orders is at the request of the State De?
partment, to which American residents
both at Bluefields and in Costa Rica
have appealed for protection of Amer?
POLICY OF GENERAL TORRES.
The arbitrary and extortionate policy
adopted by General Torres, at Blue
flelds, who. on more than one occasion,
has made himself persona non grata
to this government and whose rest ra?
tion to nower at this time has been
followed by acts which American resi?
dents resent and protest against, is the
main cause of the vessel's dispatch. The
State Department at the same time has
cabled instructions to the United States
diplomatic representative at Bluefields
to lodge an energetic protest with the j
Nicarauguan government against the -
action of General Torres and a disre- i
gard of this protest will be followe I up
by a more positive step on the part of
this government.' In Costa Rica the'
American business interests and resl
dents arc in trouble as a result of an
Insurrectionary movement. It is under?
stood that the Insurgents are levy ng i
forced loans on them, besides collecting
exorbitant and double duties on im?
'troop* Order??! lo Mnnlla.
(By Telegraph to Virginian-Filot.)
Newport News. Va., April 6.?Major
Tlerney, commandant at Fort Monroe,
left for San Francisco to-day under or?
ders to proceed to Manila, where he
will he assigned to active Bervlce.
Several batteries of the Sixth Artil?
lery, it is anticipated, will to-morrow
received orders to join the forces In
In this event, it is generally accepted
that an adequate Complement of bat-"
teries to replace those sent abroad
will be drawn from the Fourth Artil?
Colonel Guenther will succeed Major
Tierney as commandant at the fort.
Delegate* to filnarmniuciit l'Auf>r?
(By Telegraph lo Y:rslnInn-Pllot.i
Washington, April 6.?The Secretary
of State has announced the construc?
tion of the United States delegation to
the disarmament congress, which will
j meet at The Hague In the latter part
I of May. The delegr.tlon consists of An-|
I drew White, United States Ambassador
at Berlin: Mr. Newell, United States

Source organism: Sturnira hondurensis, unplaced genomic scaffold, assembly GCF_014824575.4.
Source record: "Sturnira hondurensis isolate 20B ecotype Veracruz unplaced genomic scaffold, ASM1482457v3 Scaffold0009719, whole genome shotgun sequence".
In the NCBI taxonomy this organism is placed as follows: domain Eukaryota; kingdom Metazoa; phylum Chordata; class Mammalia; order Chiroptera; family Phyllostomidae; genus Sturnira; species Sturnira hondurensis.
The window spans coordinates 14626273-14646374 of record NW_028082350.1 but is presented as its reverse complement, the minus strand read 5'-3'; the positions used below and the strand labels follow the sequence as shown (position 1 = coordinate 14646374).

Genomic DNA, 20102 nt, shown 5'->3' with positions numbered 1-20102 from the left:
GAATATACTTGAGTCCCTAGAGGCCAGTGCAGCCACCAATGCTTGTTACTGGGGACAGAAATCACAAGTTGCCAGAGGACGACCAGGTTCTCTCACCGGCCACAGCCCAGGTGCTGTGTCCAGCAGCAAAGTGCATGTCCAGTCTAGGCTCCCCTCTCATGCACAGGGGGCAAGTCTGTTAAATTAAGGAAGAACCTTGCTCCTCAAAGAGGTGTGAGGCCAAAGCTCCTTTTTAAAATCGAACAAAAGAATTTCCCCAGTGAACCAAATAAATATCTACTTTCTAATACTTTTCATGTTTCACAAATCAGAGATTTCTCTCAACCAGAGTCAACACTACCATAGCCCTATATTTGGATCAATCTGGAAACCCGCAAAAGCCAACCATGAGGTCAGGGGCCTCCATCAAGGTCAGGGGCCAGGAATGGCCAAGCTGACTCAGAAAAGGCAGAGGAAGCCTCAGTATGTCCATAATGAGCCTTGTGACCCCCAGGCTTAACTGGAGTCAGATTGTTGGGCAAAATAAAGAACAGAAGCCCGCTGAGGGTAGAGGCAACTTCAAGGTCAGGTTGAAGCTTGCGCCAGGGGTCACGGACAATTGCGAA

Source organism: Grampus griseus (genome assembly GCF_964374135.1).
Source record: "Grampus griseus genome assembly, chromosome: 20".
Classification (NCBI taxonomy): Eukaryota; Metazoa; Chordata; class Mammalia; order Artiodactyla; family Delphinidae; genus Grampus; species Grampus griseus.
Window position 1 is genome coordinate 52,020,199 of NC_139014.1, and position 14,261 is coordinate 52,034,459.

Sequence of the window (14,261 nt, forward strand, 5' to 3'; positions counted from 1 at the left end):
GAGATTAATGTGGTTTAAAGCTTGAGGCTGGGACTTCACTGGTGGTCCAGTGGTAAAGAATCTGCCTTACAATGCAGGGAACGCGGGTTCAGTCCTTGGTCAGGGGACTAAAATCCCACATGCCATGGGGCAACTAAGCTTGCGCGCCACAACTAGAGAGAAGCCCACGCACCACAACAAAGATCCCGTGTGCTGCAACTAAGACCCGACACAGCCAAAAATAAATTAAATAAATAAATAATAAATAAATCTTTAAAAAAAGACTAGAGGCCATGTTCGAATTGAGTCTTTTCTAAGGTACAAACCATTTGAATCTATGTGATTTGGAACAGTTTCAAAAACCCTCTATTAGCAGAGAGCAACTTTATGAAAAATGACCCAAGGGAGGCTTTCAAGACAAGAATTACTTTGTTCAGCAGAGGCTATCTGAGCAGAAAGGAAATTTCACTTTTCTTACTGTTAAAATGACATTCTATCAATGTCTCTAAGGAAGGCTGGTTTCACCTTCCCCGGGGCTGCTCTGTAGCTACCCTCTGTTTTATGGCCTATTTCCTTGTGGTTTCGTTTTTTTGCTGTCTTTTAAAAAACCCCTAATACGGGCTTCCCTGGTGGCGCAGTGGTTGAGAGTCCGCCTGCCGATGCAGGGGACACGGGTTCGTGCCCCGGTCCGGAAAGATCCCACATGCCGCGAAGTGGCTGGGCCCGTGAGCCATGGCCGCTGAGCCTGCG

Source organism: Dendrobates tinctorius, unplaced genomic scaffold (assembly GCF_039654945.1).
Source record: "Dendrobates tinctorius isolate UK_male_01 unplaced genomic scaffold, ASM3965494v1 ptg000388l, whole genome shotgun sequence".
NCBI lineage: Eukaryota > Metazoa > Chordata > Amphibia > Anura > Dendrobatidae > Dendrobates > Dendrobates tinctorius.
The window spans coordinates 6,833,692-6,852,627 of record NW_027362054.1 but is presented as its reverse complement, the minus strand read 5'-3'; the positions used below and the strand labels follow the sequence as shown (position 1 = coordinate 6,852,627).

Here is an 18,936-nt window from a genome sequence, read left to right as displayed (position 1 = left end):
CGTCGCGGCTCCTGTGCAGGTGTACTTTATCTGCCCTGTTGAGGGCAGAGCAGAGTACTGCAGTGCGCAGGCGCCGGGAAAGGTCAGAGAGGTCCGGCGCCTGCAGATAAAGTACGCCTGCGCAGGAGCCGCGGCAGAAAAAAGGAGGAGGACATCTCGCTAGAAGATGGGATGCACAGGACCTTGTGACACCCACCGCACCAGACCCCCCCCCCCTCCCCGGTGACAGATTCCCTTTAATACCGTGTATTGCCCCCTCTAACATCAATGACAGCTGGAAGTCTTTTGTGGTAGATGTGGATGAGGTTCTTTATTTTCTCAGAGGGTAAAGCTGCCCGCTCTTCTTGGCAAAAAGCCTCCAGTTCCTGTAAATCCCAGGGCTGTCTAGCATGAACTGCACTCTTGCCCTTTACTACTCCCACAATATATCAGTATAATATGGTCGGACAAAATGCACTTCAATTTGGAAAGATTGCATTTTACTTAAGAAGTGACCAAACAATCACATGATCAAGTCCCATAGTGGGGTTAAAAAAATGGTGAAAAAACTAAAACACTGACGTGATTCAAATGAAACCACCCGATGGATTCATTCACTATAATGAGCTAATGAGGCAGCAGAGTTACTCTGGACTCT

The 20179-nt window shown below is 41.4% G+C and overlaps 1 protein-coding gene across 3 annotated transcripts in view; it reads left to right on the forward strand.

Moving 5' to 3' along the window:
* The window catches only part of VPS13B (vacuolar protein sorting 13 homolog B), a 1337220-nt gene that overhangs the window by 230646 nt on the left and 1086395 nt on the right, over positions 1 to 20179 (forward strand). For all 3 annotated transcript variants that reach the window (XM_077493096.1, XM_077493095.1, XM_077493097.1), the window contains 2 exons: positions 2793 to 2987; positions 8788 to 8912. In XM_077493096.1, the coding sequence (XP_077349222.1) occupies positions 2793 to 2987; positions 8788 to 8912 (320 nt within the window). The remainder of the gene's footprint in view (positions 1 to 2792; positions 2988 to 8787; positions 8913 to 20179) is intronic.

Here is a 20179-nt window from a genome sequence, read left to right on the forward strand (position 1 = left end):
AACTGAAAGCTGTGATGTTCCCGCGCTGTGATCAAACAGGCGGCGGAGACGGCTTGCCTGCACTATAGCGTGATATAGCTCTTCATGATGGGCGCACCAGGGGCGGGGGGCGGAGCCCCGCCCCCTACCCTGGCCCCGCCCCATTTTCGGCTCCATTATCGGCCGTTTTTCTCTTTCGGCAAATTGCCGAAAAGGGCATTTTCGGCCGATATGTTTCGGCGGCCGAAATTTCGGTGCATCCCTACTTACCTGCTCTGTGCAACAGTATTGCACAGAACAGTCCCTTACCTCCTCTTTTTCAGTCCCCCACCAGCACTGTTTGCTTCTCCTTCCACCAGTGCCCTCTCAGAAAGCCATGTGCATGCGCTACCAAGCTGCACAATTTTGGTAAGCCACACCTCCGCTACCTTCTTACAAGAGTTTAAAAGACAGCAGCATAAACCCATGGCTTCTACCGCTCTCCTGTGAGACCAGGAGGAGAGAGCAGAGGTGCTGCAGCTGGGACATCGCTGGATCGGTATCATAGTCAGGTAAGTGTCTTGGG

Minister to The Netherlands; President
I Seth Low, of the Columbia University,
I New York; Captain Crosier, Ordnance
Department. United States Army, and
Captain Air T. Mahan, United States
Navy, retired. Mr. Frederick Holls, a
lawyer of New York, will be secretary
of the delegation. 1
Called Upon to Exterminate Amer?
icans and Spaniards.
Iliolr lloiwlqunri era ?"?pinrotl. Town
Item roy ril, llilrly-Ilve unde Prl??
niters, ami Rebellion tluollwil
Respite in Hostilities*
(By Telegraph to Vlrglnlan-Pllot.)
Manila, April C?6:45 p. m.?Colonel
Smith, the Governor of the Island of
Negros, reports that a number of ban?
dits, headed by a man named Papais
sio. attempted a rebellion on March 27.
and killed several officials of Jumamay
lan. He also captured other officials
and issued a proclamation calling upon
the natives to rise and extsrm.nate the
Americans and Spaniards. Major Sime
and two companies of the California
Regiment were dispatched by water tc
the scene of the disturbance, and Colo?
nel Duboee and two other companies of
troops were sent overland. On April 2
this force marched twelve miles and
captured Labzid, the headquarters of
the bandits, and destroyed the town
The troops also captured thirty-five
prisoners ami scattered PapalSSlo's
forces, thus effectually quelling the re?
bellion at the outset.
RESPITE IN HOSTILITIES.
There has been a. week's recite In
the hostilities, chleily in order to allow
the Filipinos to digest the proclamation
of the United States commission.
The rebels remain remarkably quiet.
The shurpshooters of General Lawton'a
line have borrowed the Filipino tactics
and are harrasslng the rebels at n.ght,
picking off some of them nightly.
Malolos is resuming its natural as?
pect, business is going on, preparations
are being made to establish a perma?
nent camp for the troops there, and
the soldiers ure cleaning the city.
RECEIVING NEW RIFLES.
A third of the American force at Ma.
lolos Is sent nightly to form an ad?
vanced line a mile of the city, with
patrols and sentries ahead of the line.
General MaeArthur's volunteers are
receiving Krag-Jorgeiitien rilles. the
Filipinos having discovered that they
could effectively empty their Mauser
rifles and retreat before the Americans
approached near enough to use their
Springfield rifles with effect.
REVOLUTIONISTS ARE WEARY.
Advices received here from Samar,
an Island forming a province of the
Philippines, tiays the revolutionists
there are weary, their leader. General
Lukban, of Chinese ancestry, has de?
serted with the funds. The inhabitants
u.re desirous of American rule.
An Acrremrnt Ilonctird.
Berlin, April 6.?An agreement has
been reached between the three powers